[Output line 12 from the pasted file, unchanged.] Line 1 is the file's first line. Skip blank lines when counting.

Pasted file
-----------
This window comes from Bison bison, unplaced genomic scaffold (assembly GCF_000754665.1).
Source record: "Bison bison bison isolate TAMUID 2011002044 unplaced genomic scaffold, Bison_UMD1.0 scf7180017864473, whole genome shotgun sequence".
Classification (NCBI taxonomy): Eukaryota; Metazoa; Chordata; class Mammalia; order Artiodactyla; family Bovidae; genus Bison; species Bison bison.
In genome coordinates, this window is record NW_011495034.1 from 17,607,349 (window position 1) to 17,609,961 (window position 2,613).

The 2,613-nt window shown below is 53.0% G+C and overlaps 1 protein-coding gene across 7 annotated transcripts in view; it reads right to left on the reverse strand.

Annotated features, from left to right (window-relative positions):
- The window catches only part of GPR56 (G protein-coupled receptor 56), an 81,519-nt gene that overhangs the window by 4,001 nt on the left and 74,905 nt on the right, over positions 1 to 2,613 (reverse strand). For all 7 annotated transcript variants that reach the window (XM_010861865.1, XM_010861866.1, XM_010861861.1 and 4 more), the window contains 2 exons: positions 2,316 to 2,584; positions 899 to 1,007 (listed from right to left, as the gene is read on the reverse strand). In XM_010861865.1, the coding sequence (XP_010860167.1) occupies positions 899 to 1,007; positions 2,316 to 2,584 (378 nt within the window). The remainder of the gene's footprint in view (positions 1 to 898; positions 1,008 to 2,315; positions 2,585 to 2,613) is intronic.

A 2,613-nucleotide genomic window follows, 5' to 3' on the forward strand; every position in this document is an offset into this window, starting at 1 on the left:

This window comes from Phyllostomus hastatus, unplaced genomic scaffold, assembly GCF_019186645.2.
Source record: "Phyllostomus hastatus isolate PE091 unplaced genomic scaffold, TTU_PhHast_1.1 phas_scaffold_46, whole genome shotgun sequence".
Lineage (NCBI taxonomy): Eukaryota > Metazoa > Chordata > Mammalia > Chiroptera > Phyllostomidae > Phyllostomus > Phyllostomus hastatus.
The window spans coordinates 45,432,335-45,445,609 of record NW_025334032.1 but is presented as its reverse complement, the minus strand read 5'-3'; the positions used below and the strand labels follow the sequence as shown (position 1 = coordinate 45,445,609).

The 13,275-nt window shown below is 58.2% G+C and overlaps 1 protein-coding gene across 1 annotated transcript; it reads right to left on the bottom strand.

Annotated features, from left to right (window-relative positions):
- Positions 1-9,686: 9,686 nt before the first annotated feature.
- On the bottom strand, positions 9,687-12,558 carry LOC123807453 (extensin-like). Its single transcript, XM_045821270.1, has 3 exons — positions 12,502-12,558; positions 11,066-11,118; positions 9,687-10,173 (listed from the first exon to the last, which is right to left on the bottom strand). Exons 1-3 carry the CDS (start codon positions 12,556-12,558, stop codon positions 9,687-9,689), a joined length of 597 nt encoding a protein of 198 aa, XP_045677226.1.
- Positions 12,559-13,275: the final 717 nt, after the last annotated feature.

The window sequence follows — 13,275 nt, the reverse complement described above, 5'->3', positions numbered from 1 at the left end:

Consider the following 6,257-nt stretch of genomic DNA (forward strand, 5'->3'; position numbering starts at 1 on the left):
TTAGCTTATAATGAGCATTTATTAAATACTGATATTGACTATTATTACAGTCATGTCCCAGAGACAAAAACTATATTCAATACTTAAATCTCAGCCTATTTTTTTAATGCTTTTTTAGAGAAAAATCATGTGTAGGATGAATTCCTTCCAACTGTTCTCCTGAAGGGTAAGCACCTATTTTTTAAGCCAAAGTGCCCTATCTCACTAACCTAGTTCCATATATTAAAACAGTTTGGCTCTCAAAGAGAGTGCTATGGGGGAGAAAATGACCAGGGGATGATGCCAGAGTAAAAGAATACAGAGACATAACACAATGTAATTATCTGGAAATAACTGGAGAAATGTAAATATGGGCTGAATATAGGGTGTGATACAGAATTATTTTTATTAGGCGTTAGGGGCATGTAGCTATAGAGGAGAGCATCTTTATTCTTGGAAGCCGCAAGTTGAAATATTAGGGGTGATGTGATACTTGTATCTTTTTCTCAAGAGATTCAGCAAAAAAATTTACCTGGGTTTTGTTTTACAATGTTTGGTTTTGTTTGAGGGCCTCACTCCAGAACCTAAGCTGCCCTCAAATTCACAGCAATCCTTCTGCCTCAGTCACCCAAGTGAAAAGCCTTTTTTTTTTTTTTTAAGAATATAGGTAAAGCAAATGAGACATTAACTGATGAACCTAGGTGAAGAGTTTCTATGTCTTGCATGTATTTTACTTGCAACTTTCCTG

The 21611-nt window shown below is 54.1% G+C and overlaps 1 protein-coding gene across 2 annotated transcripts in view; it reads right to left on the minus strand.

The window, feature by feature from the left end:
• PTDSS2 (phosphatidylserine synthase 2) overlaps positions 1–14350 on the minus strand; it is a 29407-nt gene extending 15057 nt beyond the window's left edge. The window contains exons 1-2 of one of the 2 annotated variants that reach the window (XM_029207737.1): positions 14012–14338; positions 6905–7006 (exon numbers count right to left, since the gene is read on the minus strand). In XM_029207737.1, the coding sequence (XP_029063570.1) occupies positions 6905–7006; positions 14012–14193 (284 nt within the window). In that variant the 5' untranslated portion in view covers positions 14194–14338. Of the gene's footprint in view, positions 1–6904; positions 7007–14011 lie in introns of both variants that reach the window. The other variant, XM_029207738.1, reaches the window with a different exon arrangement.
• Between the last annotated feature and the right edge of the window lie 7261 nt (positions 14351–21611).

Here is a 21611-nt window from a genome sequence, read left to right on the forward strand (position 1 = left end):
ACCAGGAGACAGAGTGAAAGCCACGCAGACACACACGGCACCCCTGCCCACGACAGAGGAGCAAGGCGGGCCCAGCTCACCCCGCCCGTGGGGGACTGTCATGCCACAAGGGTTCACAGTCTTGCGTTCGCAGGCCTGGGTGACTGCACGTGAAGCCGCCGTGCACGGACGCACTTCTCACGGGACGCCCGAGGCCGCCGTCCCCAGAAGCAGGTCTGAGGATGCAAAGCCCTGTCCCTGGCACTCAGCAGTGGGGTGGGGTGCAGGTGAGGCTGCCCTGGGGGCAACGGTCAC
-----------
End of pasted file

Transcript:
The window spans coordinates 45,432,335-45,445,609 of record NW_025334032.1 but is presented as its reverse complement, the minus strand read 5'-3'; the positions used below and the strand labels follow the sequence as shown (position 1 = coordinate 45,445,609).